Reflection is an important tool to empower us in early years. When encouraged to reflect, we build skills such as
Reflection is a key component of emotional intelligence. The act of reflecting helps us to understand ourselves better, enables us to discover our likes and dislikes, and reconcile our areas of improvements and strengths.
This helps us to establish a strong sense of self and understanding of who we are. The process of reflection allows us to contemplate what makes us happy and where our interests lie.
This learning experiences might help us to unearth enthusiasm for cognitive, linguistic, or expressions, and can set us on a trajectory to achieving in the areas we are passionate about.
However, this is a nurtured skill - not by nature ... and therefore, it is adults' roles to think of ways to extend a child's capacity for self-reflection.
“What is a home?” comes up into our mind as one of the possible reflective questions to ourselves. A critical reflection is an ongoing tool to build on our current practice and ask important questions.
We need to find ways to reflect WITH children and invite their voices and unique perspective rather than just relying on our own reflections and analysis of learning to inform our forward planning.
“What does a home mean to us?”
We ourselves think into possibilities to question related ideas, theories, and perspectives. We think about how connections to these questions and the discussions surrounding help us to gain clarity and might inform our next planning.
Our perspectives and voices might simply reaffirm what we already thought but there is always room for us to be surprised too when we choose to ask and rethink.
We look at the photographs, drawings, and open discussions about what was happening, what we were learning, if anything surprises us about our learning and what we would like to do again or extend on. What do we need and how can we do that as a group and individuals? What did we miss?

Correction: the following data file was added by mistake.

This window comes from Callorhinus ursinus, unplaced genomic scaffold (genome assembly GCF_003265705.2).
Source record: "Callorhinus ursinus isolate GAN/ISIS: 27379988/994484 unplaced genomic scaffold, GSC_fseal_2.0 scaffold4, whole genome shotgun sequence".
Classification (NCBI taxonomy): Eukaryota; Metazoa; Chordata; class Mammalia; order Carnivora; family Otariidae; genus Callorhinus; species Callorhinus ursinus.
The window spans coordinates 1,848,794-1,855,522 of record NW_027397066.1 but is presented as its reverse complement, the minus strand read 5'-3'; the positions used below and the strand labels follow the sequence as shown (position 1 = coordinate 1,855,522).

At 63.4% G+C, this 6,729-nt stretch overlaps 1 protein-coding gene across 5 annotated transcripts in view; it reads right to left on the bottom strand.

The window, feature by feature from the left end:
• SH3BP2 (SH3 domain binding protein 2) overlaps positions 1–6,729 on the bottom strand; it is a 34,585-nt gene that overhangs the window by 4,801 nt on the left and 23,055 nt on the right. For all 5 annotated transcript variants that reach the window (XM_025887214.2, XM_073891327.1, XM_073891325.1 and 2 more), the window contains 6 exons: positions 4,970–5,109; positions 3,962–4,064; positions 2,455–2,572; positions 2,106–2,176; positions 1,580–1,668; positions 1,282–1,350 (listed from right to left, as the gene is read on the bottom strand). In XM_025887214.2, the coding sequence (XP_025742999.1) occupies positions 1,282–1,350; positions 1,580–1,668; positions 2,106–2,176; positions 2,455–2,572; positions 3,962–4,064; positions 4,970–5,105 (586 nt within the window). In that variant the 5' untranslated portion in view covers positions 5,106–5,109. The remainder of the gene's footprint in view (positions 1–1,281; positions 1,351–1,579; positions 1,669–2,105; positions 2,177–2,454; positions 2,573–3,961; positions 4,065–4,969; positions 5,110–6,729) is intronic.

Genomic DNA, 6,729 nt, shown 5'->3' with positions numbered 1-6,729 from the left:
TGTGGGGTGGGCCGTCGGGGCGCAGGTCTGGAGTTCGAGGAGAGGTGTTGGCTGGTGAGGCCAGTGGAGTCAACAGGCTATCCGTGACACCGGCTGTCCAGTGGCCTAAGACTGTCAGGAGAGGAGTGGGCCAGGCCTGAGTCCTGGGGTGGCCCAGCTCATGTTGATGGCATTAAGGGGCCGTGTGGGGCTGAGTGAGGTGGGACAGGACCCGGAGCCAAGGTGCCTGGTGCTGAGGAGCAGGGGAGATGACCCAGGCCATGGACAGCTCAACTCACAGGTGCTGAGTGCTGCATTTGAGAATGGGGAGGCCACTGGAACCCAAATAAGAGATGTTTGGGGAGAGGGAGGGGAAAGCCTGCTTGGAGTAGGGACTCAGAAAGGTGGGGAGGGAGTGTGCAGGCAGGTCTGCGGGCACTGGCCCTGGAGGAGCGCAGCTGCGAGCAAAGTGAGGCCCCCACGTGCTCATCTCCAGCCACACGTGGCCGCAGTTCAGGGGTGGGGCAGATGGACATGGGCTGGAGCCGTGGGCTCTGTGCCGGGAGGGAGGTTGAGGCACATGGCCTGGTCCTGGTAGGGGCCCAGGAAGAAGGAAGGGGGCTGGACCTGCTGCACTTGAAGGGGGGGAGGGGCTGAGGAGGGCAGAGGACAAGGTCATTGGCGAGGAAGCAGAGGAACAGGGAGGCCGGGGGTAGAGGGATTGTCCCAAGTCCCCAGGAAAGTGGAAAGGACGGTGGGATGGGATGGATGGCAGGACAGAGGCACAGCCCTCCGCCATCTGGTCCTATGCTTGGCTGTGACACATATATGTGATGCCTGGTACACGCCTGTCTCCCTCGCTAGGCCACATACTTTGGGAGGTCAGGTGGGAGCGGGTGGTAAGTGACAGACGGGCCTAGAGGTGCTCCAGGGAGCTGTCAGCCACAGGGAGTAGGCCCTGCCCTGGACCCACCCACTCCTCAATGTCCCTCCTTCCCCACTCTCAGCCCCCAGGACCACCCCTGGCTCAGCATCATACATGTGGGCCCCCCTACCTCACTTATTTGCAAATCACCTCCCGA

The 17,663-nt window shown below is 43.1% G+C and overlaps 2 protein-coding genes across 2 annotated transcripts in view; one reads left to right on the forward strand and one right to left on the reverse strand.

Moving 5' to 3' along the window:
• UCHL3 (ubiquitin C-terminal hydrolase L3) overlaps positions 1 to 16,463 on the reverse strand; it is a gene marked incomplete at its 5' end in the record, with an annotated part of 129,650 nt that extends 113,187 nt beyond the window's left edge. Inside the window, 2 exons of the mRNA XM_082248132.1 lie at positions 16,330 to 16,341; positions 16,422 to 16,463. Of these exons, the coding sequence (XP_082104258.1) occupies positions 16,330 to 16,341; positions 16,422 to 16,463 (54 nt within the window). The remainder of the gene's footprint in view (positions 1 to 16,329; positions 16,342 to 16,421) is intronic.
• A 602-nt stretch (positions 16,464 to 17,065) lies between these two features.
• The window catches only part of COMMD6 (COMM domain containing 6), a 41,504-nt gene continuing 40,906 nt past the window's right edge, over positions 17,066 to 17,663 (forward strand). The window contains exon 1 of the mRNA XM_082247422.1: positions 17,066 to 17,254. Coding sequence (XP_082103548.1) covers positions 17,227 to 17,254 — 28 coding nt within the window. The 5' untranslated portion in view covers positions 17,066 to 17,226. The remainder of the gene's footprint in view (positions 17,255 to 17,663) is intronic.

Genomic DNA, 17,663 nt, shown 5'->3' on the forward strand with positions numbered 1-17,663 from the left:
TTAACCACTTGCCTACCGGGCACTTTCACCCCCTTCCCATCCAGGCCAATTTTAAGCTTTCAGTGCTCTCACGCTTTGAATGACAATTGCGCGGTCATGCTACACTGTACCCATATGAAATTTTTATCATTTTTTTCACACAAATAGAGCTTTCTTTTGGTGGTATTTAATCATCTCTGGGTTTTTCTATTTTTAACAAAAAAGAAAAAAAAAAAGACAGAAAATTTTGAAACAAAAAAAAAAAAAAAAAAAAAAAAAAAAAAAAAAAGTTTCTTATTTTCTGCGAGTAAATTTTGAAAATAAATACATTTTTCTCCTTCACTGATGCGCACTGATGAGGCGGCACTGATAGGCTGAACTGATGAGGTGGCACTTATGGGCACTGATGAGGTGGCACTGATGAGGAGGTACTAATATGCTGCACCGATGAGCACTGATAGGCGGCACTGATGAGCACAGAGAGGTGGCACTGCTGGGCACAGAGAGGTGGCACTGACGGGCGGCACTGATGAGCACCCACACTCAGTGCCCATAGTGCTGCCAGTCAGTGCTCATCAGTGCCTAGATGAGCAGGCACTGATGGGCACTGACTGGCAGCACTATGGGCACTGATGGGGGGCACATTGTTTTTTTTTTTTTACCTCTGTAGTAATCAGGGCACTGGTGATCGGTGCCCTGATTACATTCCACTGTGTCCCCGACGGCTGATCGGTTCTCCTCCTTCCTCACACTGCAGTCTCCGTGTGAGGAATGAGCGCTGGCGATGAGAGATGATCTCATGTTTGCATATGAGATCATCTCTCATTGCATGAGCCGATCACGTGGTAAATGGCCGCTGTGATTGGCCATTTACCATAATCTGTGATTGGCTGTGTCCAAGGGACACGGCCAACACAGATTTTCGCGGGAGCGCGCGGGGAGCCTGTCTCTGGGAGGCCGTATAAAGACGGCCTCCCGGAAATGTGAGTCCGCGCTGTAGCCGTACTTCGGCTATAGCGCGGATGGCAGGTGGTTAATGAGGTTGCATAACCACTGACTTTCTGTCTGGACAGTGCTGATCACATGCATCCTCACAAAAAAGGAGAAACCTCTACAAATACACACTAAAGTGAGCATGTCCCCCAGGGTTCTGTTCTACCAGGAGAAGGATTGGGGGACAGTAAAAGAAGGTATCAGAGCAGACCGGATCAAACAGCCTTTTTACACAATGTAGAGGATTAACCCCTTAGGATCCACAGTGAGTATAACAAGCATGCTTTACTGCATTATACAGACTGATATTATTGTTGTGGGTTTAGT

As well as helping us to develop self-awareness, reflection can also help us to understand others. Reflecting on interactions with others can help us to better understand our relationships with others, and what makes them tick.
The encounters with our environment too provide us opportunities to have our voices heard, create ownership of the spaces around us and how it makes us feel and explore what works, what doesn't, why that is and how they could make changes.
Understanding the significance of self-reflection to know, think, and talk about ourselves as a person and a learner as educators in our own work - our program, our day to day flows, our observations, our conversations, our challenging moments - Jana and I are going to dedicate our reflective moments with other educators on an international platform of 3rd North America Reggio Emilia Association Fall Conference in Vancouver on Friday, October 21. Rachel (Early Childhood Educator) will be with Children & Friends from 08:30 a.m. to 05:00 p.m. Appreciate your support for our ongoing professional development toward the best interest of early childhood education.
Children & Friends.
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